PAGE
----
Atticus Empathy Quotes

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Empathy”, according to the Merriam-Webster dictionary is “The ability to share someone else's feelings”. But, one could easily question if we are even capable to define and constrict such a monumental meaning to a meager little sentence. However, Harper E Lee the author of, To Kill a Mockingbird manages to depict this word throughout this book. This book takes place the 1930s in Maycomb, Alabama where anyone one of African American descent was looked upon with disgrace. This cruelty was presented to the reader conspicuously throughout different instances. However, Lee utilized the character Atticus to try and combat the racism and to be an exemplary man of empathy. One situation that shows this would be Atticus's final statement at the end of the Tom Robinson trial. “I am confident that you gentlemen will review without passion the evidence you have heard, come to a decision, and restore this defendant to his family. In the name of God, do your duty” (Lee 275). In this action, he displays a remarkable…show more content…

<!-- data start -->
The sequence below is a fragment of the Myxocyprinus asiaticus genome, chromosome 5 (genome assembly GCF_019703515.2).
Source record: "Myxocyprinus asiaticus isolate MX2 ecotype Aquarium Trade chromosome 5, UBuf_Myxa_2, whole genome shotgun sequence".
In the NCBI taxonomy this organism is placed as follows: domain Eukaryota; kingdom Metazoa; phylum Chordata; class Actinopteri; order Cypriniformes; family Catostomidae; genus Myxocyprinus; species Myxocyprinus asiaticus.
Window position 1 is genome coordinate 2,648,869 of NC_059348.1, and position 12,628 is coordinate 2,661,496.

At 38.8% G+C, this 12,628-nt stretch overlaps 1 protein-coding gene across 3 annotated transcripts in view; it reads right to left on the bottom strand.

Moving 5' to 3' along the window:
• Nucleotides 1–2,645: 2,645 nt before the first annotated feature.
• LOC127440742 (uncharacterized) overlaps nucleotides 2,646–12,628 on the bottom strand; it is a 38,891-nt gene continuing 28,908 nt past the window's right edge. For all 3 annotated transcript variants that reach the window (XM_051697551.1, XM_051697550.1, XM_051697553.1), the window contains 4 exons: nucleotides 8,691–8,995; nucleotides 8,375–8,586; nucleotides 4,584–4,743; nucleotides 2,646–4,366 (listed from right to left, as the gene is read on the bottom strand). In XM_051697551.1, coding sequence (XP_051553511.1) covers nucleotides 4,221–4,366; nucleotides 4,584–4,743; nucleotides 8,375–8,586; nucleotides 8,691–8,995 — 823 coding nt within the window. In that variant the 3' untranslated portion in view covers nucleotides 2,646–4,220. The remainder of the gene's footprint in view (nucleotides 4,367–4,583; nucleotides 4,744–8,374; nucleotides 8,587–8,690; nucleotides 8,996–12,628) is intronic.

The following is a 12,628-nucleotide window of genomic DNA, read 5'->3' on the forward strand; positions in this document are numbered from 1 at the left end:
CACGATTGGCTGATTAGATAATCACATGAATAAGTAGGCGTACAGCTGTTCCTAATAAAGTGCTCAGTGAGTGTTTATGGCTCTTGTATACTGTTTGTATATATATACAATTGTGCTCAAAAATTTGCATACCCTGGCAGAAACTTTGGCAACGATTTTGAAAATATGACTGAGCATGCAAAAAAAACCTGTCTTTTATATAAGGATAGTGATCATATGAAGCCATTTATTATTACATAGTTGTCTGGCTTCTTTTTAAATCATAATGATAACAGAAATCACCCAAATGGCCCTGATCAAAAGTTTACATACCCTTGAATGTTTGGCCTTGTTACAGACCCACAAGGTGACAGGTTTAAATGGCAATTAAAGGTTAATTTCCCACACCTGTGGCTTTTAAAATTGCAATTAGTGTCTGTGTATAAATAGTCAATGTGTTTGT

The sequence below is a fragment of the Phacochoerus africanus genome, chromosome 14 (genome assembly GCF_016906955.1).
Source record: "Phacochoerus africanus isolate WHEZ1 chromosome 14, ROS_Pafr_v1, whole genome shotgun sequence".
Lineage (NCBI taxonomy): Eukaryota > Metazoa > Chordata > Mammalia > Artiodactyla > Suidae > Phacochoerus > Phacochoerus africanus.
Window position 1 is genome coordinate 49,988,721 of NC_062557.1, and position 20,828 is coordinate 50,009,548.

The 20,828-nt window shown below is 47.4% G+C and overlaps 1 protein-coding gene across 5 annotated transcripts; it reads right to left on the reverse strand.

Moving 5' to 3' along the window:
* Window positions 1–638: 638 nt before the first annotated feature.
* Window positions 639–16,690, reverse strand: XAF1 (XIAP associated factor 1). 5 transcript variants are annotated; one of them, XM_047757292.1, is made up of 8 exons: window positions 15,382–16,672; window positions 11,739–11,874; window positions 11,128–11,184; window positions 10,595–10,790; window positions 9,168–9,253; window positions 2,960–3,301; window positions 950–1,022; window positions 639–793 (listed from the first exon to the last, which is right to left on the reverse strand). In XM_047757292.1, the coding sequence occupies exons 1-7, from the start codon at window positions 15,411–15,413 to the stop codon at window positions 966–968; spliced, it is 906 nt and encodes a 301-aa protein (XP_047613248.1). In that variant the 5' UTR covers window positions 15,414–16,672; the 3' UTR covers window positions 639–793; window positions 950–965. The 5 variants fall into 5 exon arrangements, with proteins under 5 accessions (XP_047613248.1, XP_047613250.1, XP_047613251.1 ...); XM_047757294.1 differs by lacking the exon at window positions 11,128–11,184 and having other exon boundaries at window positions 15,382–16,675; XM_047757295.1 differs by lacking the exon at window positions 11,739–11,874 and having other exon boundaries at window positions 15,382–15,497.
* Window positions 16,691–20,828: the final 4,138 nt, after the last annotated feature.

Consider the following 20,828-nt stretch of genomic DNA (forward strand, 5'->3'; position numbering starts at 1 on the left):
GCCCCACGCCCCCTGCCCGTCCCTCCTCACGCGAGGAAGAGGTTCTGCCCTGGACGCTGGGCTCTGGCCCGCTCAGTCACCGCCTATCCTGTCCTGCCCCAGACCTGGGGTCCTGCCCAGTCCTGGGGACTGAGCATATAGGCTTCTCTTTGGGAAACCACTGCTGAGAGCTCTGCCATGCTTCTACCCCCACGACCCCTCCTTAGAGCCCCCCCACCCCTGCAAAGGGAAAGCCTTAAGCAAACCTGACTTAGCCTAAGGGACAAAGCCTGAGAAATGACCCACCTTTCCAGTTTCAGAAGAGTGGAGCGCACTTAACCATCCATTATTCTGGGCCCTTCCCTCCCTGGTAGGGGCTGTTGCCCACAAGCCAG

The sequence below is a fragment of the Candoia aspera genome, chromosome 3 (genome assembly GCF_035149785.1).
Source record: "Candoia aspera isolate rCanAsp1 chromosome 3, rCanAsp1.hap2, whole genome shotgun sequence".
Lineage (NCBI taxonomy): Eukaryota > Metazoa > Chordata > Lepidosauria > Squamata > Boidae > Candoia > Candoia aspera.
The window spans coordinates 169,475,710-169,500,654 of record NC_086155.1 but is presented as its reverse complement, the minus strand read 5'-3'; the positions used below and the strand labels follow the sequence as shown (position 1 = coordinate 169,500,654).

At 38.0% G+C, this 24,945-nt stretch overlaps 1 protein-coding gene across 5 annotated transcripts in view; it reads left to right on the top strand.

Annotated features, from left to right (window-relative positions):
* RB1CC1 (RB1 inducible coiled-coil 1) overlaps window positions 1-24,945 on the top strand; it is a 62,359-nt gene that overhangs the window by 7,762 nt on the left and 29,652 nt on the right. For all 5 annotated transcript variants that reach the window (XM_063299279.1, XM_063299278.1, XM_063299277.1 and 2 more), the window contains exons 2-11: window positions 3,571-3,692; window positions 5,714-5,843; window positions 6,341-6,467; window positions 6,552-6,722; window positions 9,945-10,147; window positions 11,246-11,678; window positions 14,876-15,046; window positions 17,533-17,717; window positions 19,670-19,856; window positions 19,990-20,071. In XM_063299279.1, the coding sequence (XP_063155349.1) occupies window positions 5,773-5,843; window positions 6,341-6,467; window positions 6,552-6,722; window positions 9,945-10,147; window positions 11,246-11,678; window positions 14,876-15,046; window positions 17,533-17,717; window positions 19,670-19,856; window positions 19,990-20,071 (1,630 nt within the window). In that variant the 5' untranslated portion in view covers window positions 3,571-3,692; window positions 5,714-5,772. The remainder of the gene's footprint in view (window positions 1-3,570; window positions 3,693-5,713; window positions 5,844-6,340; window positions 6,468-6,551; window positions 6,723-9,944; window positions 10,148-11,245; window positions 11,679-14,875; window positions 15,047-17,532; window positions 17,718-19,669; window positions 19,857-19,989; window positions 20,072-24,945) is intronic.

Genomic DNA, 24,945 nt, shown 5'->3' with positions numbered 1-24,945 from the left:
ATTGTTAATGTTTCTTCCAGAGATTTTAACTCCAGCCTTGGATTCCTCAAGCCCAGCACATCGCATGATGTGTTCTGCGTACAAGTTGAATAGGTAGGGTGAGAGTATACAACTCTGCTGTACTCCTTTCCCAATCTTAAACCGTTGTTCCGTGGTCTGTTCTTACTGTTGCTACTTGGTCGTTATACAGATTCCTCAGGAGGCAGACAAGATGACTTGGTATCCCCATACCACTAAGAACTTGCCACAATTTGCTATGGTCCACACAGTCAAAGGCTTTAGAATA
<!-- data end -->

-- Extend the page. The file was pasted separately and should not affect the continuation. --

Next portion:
At breakfast, Scout, (Atticus’s daughter), feels confused and torn about her feelings regarding Mr Cunningham. Her mixed feelings are due to the fact that he partook in last night’s encounter. So she decides to ask for clarification from Atticus, “I thought Mr. Cunningham was a friend of ours. You told me along time ago he was”, Atticus then proceeded to elucidate that, “He still is” and that Mr. Cunningham is still a righteous and noble man however, “He just has his blind spots…” (210). The fact that Atticus’s approving opinion of Mr. Cunningham hasn't faltered even after enduring the previous night’s event, portrays to the reader that Atticus is practically the personified version of “Empathy.” In other words, he has a very prominent ability to comprehend people’s cognitive thoughts that can lead to regretful decisions or
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